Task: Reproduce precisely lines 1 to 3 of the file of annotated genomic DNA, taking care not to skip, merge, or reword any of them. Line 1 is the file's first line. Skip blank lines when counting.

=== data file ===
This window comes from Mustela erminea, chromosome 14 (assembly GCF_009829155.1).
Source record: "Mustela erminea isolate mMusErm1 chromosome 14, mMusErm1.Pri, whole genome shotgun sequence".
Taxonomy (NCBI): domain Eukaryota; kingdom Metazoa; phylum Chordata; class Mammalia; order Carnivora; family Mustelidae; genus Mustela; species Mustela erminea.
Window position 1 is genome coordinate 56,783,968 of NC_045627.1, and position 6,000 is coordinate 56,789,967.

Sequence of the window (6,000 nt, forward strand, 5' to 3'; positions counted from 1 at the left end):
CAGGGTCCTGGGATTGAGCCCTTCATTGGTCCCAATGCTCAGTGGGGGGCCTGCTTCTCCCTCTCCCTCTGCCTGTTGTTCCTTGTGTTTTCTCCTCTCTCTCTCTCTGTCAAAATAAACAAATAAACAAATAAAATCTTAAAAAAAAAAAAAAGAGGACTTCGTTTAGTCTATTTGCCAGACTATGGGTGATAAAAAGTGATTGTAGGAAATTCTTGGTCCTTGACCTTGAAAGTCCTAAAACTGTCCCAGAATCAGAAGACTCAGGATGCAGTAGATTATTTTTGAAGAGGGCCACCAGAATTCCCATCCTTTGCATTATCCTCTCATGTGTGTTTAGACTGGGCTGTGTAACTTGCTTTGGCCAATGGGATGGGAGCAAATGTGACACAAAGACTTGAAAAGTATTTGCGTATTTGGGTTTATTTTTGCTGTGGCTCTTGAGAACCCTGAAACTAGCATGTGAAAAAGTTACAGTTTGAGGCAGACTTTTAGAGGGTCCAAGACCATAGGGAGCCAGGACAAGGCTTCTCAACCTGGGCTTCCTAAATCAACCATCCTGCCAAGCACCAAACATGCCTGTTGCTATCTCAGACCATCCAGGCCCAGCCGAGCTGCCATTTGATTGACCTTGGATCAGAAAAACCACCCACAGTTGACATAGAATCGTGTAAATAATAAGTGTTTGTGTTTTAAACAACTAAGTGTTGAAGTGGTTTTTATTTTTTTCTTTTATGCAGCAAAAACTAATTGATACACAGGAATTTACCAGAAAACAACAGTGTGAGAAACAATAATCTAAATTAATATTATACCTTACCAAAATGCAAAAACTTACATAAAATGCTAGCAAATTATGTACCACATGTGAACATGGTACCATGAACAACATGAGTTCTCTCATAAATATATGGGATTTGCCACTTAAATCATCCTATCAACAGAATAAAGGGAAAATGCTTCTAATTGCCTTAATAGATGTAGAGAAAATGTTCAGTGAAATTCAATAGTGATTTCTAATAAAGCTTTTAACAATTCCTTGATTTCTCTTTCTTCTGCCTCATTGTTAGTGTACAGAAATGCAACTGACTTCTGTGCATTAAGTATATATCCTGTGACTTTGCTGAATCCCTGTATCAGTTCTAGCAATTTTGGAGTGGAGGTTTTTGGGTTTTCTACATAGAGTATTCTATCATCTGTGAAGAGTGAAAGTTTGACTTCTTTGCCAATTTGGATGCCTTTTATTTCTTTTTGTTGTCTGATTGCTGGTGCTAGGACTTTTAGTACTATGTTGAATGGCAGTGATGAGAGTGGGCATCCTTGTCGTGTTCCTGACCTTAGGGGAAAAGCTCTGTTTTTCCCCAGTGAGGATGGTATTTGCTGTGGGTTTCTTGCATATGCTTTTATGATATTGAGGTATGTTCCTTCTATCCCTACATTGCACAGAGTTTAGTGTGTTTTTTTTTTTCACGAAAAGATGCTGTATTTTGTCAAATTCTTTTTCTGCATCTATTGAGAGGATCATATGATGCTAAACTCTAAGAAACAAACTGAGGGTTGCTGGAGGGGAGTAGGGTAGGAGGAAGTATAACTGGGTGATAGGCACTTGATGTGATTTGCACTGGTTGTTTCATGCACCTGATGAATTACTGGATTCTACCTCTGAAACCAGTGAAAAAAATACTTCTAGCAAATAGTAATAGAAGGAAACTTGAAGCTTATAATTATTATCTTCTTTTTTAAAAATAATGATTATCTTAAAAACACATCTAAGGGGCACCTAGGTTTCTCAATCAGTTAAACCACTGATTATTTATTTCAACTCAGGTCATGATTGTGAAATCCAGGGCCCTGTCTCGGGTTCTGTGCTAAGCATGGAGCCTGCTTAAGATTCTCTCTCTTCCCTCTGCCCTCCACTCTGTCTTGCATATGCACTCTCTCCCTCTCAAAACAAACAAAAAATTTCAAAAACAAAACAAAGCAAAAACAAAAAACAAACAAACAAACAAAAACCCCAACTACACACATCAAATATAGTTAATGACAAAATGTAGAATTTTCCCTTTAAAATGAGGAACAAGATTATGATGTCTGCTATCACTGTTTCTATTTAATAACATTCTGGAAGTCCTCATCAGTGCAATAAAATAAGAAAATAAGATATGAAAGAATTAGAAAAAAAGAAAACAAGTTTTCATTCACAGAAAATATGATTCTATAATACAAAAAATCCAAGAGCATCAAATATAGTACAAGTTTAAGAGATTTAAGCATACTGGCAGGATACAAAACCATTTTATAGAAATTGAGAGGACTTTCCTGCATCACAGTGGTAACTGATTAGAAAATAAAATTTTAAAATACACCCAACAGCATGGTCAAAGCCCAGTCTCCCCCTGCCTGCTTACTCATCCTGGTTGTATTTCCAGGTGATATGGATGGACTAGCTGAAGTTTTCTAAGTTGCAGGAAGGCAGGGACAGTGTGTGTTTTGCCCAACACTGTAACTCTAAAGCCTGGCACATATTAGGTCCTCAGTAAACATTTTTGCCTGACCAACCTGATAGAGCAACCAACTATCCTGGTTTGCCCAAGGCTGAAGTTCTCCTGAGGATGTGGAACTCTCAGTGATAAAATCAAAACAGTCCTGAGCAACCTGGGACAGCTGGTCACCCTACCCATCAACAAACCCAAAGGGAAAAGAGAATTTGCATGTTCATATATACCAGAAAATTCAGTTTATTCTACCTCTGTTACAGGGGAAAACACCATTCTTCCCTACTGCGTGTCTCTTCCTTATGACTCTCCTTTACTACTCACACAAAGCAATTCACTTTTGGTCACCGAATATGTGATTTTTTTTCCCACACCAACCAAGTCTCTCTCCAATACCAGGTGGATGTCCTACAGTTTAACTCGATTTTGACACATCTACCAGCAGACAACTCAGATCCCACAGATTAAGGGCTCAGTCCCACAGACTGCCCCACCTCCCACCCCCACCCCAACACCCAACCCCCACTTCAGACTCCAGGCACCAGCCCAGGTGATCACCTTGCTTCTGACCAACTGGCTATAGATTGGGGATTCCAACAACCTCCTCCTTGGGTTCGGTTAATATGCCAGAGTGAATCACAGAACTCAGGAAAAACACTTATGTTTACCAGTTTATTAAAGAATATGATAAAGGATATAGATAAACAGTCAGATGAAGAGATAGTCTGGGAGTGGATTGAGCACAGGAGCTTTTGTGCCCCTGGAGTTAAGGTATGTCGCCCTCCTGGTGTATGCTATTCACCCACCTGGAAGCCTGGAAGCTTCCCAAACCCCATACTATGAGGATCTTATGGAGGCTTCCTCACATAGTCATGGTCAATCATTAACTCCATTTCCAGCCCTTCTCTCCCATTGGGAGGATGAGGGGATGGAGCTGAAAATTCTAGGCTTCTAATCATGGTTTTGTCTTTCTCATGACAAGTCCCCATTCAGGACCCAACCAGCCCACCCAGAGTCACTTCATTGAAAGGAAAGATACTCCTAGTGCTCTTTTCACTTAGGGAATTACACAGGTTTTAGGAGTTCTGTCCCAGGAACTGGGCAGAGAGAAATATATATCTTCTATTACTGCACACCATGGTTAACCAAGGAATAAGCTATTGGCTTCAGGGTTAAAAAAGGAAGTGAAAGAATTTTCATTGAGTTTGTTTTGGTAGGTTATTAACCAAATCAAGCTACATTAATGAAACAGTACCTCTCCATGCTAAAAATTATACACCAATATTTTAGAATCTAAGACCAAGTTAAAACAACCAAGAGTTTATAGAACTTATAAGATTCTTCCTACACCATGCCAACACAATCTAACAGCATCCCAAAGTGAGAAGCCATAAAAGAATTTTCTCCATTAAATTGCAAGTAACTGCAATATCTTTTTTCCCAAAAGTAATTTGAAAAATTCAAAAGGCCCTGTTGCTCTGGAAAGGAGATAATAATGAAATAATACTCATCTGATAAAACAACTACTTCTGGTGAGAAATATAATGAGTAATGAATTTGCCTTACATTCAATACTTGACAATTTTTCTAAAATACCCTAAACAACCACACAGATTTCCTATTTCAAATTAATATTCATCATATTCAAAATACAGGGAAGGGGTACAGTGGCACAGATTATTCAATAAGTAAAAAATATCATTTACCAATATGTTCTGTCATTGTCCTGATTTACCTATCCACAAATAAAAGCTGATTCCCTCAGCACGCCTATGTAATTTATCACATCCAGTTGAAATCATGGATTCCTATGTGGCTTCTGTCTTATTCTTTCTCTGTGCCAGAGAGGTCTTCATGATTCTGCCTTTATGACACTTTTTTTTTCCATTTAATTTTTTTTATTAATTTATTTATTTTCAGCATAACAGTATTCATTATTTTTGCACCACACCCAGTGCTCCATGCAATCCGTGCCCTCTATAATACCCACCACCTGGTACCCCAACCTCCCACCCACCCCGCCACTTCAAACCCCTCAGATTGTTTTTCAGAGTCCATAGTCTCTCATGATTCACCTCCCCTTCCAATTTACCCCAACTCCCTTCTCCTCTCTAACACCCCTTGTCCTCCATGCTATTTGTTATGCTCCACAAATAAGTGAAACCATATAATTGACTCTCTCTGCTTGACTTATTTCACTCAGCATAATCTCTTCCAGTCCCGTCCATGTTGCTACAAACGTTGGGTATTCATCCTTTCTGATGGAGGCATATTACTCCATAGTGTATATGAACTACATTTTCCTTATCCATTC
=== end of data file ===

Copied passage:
This window comes from Mustela erminea, chromosome 14 (assembly GCF_009829155.1).
Source record: "Mustela erminea isolate mMusErm1 chromosome 14, mMusErm1.Pri, whole genome shotgun sequence".
Taxonomy (NCBI): domain Eukaryota; kingdom Metazoa; phylum Chordata; class Mammalia; order Carnivora; family Mustelidae; genus Mustela; species Mustela erminea.